Avoiding Political Turmoil in Your HOA

These days, the idea of having politically charged meetings in the common area clubhouse may make your Board of Directors nervous, and rightfully so. Civil Code Section 4515 took effect January 1, 2018. The law states that an association must not prohibit a member or resident from: (1) peacefully assembling or meeting with members, residents, and their invitees or guests during reasonable hours and in a reasonable manner for purposes relating to common interest development living, association elections, legislation, election to public office, or the initiative, referendum, or recall processes; or (2) inviting public officials, candidates for public office, or representatives of homeowner organizations to meet with members, residents, and their invitees or guests and speak on matters of public interest.

Associations cannot prohibit these meetings from being held in the common area (such as the community or recreational hall or clubhouse) or, with the consent of the member, in a separate interest area. An association must allow these activities at no cost to any member or resident, including not requiring any payment of a fee, deposit, insurance premium or insurance deductible. The Association may, however, limit these activities to occur at reasonable hours and in a reasonable manner.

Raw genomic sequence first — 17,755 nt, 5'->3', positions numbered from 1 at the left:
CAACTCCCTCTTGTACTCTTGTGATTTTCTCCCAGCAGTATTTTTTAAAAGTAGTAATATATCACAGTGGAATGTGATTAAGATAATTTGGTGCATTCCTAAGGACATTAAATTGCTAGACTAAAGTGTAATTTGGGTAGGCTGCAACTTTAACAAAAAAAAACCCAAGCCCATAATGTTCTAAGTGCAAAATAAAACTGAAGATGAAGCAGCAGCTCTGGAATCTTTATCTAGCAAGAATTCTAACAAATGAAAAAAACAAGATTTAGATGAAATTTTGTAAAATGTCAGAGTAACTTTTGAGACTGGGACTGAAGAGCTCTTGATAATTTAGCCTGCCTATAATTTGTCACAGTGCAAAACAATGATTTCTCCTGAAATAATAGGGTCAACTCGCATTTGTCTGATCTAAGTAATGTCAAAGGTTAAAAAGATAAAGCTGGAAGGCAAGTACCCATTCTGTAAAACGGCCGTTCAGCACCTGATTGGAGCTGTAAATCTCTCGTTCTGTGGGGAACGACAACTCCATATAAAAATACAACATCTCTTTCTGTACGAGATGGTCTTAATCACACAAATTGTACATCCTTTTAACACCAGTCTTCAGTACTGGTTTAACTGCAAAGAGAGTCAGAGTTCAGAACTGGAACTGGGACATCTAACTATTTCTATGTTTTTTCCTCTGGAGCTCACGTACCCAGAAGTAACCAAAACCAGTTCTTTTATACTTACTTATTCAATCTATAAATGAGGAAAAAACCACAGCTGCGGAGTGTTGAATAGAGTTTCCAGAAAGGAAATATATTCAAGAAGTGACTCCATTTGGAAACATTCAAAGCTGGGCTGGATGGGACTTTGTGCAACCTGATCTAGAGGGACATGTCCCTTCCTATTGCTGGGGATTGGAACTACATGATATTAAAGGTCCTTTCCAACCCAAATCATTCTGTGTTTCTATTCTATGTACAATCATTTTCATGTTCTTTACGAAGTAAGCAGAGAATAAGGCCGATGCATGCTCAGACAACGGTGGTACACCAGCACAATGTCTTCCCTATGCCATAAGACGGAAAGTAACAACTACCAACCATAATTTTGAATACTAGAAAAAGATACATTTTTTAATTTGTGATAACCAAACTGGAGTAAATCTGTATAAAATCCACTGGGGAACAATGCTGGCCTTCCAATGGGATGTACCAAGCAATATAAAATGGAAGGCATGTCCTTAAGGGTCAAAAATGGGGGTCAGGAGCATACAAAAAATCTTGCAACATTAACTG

The new law is aimed to protect an owner’s right to free speech, but it raises a number of practical concerns for Associations. What if an owner wishes to invite 300 guests to a meeting but the clubhouse only holds 100? Under what circumstances can a HOA require the owner to provide security for the meeting? What if the meeting isn’t so “peaceful” and an owner or guest damages the common area? Can your Association’s guest parking accommodate the number of visitors anticipated? Can an owner post the meeting on NextDoor or other websites and have an open invitation to the general public to attend? Do these meetings open the HOA to potential exposure to ADA/FHA claims?

In light of the potential risks, Associations should implement policies to place reasonable restrictions on using common area facilities to hold such meetings. A policy will also ensure members and residents are fully aware of their responsibilities and the consequences should damage result. We would be pleased to assist your Association in crafting a practical policy that best protects the HOA while adhering to the requirements of California law. Please contact Angius & Terry for more information.

Julie M. Mouser Esq.
ANGIUS & TERRY LLP
jmouser@angius-terry.com

Julie M. Mouser

Julie M. Mouser

jmouser@angius-terry.com